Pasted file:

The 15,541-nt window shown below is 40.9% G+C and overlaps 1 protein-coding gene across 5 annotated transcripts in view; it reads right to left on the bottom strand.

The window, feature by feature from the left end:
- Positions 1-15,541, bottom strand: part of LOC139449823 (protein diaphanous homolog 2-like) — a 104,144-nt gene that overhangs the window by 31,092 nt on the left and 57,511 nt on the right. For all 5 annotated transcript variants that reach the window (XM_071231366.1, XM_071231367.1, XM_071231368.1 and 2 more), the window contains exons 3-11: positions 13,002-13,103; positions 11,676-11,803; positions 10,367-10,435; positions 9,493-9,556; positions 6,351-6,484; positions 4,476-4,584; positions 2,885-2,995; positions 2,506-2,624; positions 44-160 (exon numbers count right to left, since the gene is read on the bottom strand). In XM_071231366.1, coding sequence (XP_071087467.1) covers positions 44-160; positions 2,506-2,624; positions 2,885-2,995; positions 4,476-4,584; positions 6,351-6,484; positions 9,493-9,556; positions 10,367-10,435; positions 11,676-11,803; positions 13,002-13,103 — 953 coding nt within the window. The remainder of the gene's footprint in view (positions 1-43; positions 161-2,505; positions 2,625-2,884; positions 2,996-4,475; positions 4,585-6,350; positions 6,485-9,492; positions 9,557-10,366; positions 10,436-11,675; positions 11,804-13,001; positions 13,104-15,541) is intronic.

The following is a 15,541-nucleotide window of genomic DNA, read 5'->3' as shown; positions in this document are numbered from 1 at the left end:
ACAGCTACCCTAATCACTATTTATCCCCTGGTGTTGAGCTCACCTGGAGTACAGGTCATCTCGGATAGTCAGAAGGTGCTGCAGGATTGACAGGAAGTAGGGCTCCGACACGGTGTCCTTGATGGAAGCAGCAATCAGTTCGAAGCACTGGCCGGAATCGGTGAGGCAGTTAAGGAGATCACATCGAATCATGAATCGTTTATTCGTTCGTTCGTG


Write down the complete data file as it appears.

The 15,541-nt window shown below is 40.9% G+C and overlaps 1 protein-coding gene across 5 annotated transcripts in view; it reads right to left on the bottom strand.

The window, feature by feature from the left end:
- Positions 1-15,541, bottom strand: part of LOC139449823 (protein diaphanous homolog 2-like) — a 104,144-nt gene that overhangs the window by 31,092 nt on the left and 57,511 nt on the right. For all 5 annotated transcript variants that reach the window (XM_071231366.1, XM_071231367.1, XM_071231368.1 and 2 more), the window contains exons 3-11: positions 13,002-13,103; positions 11,676-11,803; positions 10,367-10,435; positions 9,493-9,556; positions 6,351-6,484; positions 4,476-4,584; positions 2,885-2,995; positions 2,506-2,624; positions 44-160 (exon numbers count right to left, since the gene is read on the bottom strand). In XM_071231366.1, coding sequence (XP_071087467.1) covers positions 44-160; positions 2,506-2,624; positions 2,885-2,995; positions 4,476-4,584; positions 6,351-6,484; positions 9,493-9,556; positions 10,367-10,435; positions 11,676-11,803; positions 13,002-13,103 — 953 coding nt within the window. The remainder of the gene's footprint in view (positions 1-43; positions 161-2,505; positions 2,625-2,884; positions 2,996-4,475; positions 4,585-6,350; positions 6,485-9,492; positions 9,557-10,366; positions 10,436-11,675; positions 11,804-13,001; positions 13,104-15,541) is intronic.

The following is a 15,541-nucleotide window of genomic DNA, read 5'->3' as shown; positions in this document are numbered from 1 at the left end:
ACAGCTACCCTAATCACTATTTATCCCCTGGTGTTGAGCTCACCTGGAGTACAGGTCATCTCGGATAGTCAGAAGGTGCTGCAGGATTGACAGGAAGTAGGGCTCCGACACGGTGTCCTTGATGGAAGCAGCAATCAGTTCGAAGCACTGGCCGGAATCGGTGAGGCAGTTAAGGAGATCACATCGAATCATGAATCGTTTATTCGTTCGTTCGTG